Some of the Sheppeert family moved to Ireland, but this topic is not covered in this excerpt. Another 117 words (8 lines of text) about their life in Ireland is included in all our PDF Extended History products and printed products wherever possible.

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The Great Migration


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The Great Migration



For political, religious, and economic reasons, thousands of English families boarded ships for Ireland, the Canadas, the America colonies, and many of smaller tropical colonies in the hope of finding better lives abroad. Although the passage on the cramped, dank ships caused many to arrive in the New World diseased and starving, those families that survived the trip often went on to make valuable contributions to those new societies to which they arrived. Early immigrants bearing the Sheppeert surname or a spelling variation of the name include : Ould Sheppard, and his son, who arrived in Virginia in 1623; Robert Sheppeard, who was on record in Virginia in 1624; Edward Shepard, who came to Cambridge Massachusetts in 1630.

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Motto


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Motto



The motto was originally a war cry or slogan. Mottoes first began to be shown with arms in the 14th and 15th centuries, but were not in general use until the 17th century. Thus the oldest coats of arms generally do not include a motto. Mottoes seldom form part of the grant of arms: Under most heraldic authorities, a motto is an optional component of the coat of arms, and can be added to or changed at will; many families have chosen not to display a motto.

Motto: Fide et virtute
Motto Translation: By fidelity and valour.


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Sheppeert Family Crest Products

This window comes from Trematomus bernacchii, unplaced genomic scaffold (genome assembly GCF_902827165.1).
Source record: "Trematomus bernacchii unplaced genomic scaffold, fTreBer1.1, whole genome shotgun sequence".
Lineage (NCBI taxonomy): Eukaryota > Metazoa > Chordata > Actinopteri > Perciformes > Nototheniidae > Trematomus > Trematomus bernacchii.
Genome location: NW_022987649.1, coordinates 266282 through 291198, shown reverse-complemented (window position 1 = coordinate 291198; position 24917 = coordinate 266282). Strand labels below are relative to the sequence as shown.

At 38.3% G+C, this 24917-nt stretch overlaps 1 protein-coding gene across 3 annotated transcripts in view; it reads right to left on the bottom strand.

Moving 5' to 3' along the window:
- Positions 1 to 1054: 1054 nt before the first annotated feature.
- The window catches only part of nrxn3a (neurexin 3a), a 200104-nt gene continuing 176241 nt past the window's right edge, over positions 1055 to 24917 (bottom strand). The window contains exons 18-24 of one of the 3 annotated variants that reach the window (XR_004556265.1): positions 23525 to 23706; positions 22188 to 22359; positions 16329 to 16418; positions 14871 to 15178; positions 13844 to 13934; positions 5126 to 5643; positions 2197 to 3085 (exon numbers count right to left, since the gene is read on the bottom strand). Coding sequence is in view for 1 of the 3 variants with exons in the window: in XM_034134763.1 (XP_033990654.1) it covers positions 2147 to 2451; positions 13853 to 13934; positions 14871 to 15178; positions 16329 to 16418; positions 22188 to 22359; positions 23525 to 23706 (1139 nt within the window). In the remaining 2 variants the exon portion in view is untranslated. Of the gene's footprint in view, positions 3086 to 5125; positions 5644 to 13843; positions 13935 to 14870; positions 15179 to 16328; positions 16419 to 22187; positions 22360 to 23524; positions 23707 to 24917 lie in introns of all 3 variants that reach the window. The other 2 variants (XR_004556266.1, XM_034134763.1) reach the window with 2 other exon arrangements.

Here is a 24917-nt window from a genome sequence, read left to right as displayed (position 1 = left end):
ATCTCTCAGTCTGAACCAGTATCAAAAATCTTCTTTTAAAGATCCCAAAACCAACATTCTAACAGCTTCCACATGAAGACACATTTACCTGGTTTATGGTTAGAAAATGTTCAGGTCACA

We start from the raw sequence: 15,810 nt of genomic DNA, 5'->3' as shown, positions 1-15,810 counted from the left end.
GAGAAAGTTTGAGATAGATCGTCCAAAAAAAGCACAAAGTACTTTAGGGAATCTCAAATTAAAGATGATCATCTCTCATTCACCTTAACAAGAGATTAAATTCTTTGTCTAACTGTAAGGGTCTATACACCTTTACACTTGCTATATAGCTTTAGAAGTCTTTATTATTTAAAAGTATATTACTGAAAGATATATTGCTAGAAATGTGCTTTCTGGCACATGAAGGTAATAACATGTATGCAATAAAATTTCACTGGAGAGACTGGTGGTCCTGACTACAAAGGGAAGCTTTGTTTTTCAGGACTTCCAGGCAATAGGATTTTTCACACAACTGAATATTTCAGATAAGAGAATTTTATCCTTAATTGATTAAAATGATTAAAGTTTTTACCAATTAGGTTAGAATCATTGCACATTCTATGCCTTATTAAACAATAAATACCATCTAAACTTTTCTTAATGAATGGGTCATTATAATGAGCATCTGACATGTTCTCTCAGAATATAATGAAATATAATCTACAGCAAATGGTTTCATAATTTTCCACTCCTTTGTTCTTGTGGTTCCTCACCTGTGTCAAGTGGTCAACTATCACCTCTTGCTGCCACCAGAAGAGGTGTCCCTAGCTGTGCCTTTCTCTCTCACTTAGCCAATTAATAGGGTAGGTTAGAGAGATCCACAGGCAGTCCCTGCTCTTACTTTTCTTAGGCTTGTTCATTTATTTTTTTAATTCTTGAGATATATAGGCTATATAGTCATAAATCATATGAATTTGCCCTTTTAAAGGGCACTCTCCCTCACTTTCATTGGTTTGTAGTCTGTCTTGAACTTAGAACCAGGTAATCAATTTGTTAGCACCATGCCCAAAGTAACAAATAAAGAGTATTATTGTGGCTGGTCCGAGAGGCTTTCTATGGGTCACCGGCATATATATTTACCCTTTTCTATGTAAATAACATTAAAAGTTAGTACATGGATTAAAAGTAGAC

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Sheppeert Family Crest Products




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See Also


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See Also




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Citations


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Citations



  1. ^ Reaney, P.H and R.M. Wilson, A Dictionary of English Surnames. London: Routledge, 1991. Print. (ISBN 0-415-05737-X)
  2. ^ Bardsley, C.W, A Dictionary of English and Welsh Surnames: With Special American Instances. Wiltshire: Heraldry Today, 1901. Print. (ISBN 0-900455-44-6)

Other References

  1. Reaney P.H and R.M. Wilson. A Dictionary of English Surnames. London: Routledge, 1991. Print. (ISBN 0-415-05737-X).
  2. Bede, The Venerable. Historia Ecclesiatica Gentis Anglorum (The Ecclesiastical History Of the English People). Available through Internet Medieval Sourcebook the Fordham University Centre for Medieval Studies. Print.
  3. Burke, John Bernard Ed. The Roll of Battle Abbey. Baltimore: Genealogical Publishing. Print.
  4. Le Patourel, John. The Norman Empire. New York: Oxford University Press, 1976. Print. (ISBN 0-19-822525-3).
  5. Browning, Charles H. Americans of Royal Descent. Baltimore: Genealogical Publishing. Print.
  6. Bowman, George Ernest. The Mayflower Reader A Selection of Articales from The Mayflower Descendent. Baltimore: Genealogical Publishing. Print.
  7. Ingram, Rev. James. Translator Anglo-Saxon Chronicle 1823. Print.
  8. Hanks, Patricia and Flavia Hodges. A Dictionary of Surnames. Oxford: Oxford University Press, 1988. Print. (ISBN 0-19-211592-8).
  9. Egle, William Henry. Pennsylvania Genealogies Scotch-Irish and German. Harrisburg: L.S. Hart, 1886. Print.
  10. Markale, J. Celtic Civilization. London: Gordon & Cremonesi, 1976. Print.
  11. ...

The Sheppeert Family Crest was acquired from the Houseofnames.com archives. The Sheppeert Family Crest was drawn according to heraldic standards based on published blazons. We generally include the oldest published family crest once associated with each surname.

This page was last modified on 8 November 2013 at 14:10.